- Block androgen recetors in cancerous tissue (prostate cancer)

20


What is the mechanism of Leuprolide?

GnRH analog with agonist properties when used in pulsatile fashion

--> antagonist propertie when used in continous fashion (downregulates GnRH receptor in pituitary, leading to decreased FSH/LH)

21

What is the clinical use and toxicity of Leuprolide?


Clinical Use:
Infertility (pulsitile)
Prostate Cancer (continuous and used with flutamide)
Uterine fibroids

Toxicity:
Antiandrogen
nausea
vomiting

22


What is the mechanism of Finasteride?

What is it used to treat?


A 5a-reductase inhibitor
(decreased conversion of testosterone to DHT)

Useful in BPH and male pattern baldness (promotes hair growth)

23


What is the mechanism of Flutamide, bicalutamide, and enzalutamide?

What is it used to treat?


A nonsteroidal competitive inhibitor of androgens at the testosterone receptor

Used in prostate carcinoma

Risk of hepatotoxicity

24



What is the mechanism of Ketoconazole and Spironolactone?

What is it used to treat?

 

Inhibits steroid synthesis
(inhibits desmolase)

Used to treat:
Polycystic ovarian syndrome
Prevent Hirsutism

(Note: Also used as a K-sparing diuretic)

Side effects:
Gynecomastia and amenorrhea

25


What mechanisms can be used to improve urine flow caused by BPH?


1. a1 adrenergic receptor antagonist:
Tamsulosin blocks constriction of smooth muscle in lining of urethra by endogenous norepinephrine
Side effect: floppy iris syndrome

2. 5a-reductase Inhibitor:
Finasteride blocks production of DHT, thus reducing teh size of teh prostate due to BPH
Side effect: erectile dysfunction

26


What is the mechanism, clinical use, and side effects of Sildenafil and vardenafil?


Mechanism: Inhibit cGMP phosphodiesterase (PDE5), causing increase in cGMP, smooth muscle relaxation in the c. cavernosum, increased blood flow, and penile erection

Clinical Use: Erectile Dysfunction

Toxicity:
headache
flushing
dyspesia
impaired blue-green color vision
Risk of life-threatening hypotension when taken with nitrates

27


Which erectile dysfunction treatments require injection into the penis?


1. Alprostadil: PGE1 analog --> increased cAMP --> relaxation of smooth muscle

2. Papaverine: Nonselective PDE inhibitor --> increased cGMP and cAMP --> relaxation of smooth muscle

3. Phentolamine: alpha adrenergic receptor antagonist --> block a1 adrenergic receptor mediated vasoconstriction and relax intracorporal smooth muscle

28


What androgen deficiencies would not benefit from androgen treatment?


- Pseudohermaphroditism
XY genotype, XX phenotype
Lack of 5a reductase
--> T not converted to DHT
Treatment: Plastic surgery and estrogen

- Mutations in Androgen Receptor
(aka testicular feminization)

External female phenotype
Treatment: surgery and estrogen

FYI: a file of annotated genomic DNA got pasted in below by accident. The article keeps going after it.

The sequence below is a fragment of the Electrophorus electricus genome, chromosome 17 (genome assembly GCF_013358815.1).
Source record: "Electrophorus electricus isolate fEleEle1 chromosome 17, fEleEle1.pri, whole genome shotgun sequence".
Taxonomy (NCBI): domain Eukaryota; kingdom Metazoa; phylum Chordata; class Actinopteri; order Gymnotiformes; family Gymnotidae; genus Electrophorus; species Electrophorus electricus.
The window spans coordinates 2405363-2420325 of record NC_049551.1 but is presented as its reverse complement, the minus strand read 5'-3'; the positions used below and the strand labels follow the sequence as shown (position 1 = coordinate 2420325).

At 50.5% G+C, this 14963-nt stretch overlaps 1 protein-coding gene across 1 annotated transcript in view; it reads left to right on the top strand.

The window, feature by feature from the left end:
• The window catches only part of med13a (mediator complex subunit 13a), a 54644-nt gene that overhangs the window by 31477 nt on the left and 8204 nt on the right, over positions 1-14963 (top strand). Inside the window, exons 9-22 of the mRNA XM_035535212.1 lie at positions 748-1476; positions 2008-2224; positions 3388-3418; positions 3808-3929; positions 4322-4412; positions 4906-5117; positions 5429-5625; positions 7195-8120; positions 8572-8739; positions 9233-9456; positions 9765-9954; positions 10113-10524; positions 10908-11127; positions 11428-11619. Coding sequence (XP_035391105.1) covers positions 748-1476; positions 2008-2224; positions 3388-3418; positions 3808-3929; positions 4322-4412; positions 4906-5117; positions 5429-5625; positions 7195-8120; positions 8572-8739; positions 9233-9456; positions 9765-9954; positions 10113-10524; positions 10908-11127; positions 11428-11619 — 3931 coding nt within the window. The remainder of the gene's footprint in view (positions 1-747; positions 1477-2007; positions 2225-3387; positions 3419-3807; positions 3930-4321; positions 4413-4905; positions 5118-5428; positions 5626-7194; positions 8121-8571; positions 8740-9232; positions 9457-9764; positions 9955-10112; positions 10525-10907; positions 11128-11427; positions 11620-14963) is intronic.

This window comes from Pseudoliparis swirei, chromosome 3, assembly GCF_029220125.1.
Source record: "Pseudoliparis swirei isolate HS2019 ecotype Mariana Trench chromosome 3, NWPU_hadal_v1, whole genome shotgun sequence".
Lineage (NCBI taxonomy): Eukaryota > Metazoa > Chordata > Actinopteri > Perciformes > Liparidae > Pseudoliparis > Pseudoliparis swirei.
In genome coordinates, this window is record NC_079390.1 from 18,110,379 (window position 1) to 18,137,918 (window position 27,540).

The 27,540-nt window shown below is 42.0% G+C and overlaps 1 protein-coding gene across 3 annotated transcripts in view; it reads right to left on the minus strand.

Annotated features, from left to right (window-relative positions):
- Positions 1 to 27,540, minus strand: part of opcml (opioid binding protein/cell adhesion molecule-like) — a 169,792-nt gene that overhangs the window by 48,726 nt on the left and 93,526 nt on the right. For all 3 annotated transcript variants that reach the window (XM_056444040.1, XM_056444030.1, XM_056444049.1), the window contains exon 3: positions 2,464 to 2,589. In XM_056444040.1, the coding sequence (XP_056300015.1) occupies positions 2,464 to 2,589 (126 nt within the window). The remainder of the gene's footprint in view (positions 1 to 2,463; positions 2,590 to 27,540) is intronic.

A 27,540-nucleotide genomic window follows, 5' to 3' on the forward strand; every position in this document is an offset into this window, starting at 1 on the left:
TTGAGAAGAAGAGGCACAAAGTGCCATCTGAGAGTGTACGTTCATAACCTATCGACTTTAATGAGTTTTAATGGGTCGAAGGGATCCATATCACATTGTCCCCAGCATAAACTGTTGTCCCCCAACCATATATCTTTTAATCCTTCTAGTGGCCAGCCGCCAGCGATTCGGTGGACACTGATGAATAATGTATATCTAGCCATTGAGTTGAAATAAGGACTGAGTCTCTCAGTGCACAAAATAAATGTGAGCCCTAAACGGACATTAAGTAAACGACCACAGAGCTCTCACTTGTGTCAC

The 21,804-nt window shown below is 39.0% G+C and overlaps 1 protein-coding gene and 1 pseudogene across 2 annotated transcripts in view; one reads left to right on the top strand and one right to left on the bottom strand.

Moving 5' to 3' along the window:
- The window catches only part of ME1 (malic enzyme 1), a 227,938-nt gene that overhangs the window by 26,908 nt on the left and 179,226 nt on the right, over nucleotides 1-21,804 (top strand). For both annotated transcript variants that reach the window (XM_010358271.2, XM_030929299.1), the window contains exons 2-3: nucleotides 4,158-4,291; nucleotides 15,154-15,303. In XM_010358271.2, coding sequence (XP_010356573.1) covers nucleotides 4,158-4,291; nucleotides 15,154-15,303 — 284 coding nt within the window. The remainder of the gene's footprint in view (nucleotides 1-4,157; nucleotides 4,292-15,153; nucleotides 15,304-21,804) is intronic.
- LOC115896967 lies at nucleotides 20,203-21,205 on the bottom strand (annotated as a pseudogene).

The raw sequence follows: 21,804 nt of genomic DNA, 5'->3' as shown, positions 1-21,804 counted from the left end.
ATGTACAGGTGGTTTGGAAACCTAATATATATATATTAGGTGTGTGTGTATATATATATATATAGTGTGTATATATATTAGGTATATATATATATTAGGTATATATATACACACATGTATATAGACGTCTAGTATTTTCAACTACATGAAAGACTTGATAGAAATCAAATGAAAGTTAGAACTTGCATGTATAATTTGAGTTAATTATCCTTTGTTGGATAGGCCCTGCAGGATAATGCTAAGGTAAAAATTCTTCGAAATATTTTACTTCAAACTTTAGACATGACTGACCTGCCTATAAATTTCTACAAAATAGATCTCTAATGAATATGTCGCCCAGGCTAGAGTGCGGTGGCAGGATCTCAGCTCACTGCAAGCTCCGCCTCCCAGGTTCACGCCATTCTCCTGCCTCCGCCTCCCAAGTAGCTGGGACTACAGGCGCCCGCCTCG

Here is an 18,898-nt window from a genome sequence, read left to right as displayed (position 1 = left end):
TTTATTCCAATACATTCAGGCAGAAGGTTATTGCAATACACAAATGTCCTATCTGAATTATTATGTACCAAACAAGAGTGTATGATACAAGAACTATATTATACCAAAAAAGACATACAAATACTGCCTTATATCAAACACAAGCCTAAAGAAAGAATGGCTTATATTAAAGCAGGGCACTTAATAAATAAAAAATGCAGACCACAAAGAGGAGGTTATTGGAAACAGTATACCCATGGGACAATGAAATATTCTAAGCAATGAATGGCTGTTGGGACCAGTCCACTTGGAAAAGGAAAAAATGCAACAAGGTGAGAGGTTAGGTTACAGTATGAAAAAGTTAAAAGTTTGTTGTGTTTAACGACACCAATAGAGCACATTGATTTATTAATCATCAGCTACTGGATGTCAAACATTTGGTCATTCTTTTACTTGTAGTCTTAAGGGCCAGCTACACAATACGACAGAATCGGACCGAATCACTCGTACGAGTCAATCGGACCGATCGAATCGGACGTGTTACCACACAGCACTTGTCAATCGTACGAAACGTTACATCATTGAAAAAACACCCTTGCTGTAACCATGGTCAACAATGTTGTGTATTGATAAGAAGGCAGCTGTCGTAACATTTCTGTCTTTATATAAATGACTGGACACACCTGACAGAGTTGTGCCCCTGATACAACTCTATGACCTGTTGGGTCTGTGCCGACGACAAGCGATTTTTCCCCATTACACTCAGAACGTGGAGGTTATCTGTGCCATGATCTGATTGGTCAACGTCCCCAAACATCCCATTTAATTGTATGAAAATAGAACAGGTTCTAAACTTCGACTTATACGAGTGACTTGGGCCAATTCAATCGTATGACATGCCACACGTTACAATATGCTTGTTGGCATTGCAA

29


How is estrogen made orally active?


Adding an ethinyl group at the 17alpha position

- in order to avoid 1st pass metabolism

30


What are orally active estrogen preparations?


Ethinyl estradiol

Mestanol

Equilenin and Equilin

31


What are the therapeutic uses of estrogens?


- Contraception

- Replacement therapy
(hypogonadism)

- Menopause
(ovaries stop producing estrogen)

32

What are the pros and cons of estrogen therapy after menopause?


Pros:
- prevent osteoporosis
- reverses vaginal dryness
- Increaesd HDL, decreased LDL
- E alone: increased endometrial carcinoma; E+P: decreased endometrial carcinoma

Cons:
- hot flushes
- increased risk of:
breast cancer
blood clots
Heart disease
strokes

33


What are SERMs?  What are they used to treat?


Selective Estrogen Receptor Modulators

- Used to treat postmenopausal osteoporosis

- Used to treat and prevent the recurrence of breast cancer

- Perhaps could be used to treat symptoms of menopause

34


What is Tamoxifen?


SERM - estrogen antagonist in breast but agonist in endometrium

--> used to decrease risk of breast cancer recurrence

- E agonist on bone; protects against osteoporosis

- E agonist in increasing clotting factors --> increased risk of thrombosis

- E antagonist in hypothalamus --> increased hot flashes

35

What is Raloxifene?


SERM:

E antagonist in breast and endometrium

E agonist in bone --> protects from osteoporosis

E agonist in increasing clotting factors --> increased risk of VTE (less than tamoxifene)

E antagonist in hypothalamus --> increased hot flashes

36

What is ospemifene?


The only SERM taht is an E agonist on vaginal epithelium

--> used to treat Dyspareunia (pain during intercourse due to dryness)

- E agonist in bone and endometrium

- antagonist in breast --> decreased risk of Breast cancer

- E antagonist in hypothalamus--> increased hot flashes

37


What is Clomiphene Citrate?


E antagonist in hypothalamus and pituitary gland

--> used to induce ovulation in premenopause by blocking estrogen negative feedback at hypothal. and ant. pituitary resulitng in increased FSH and LH release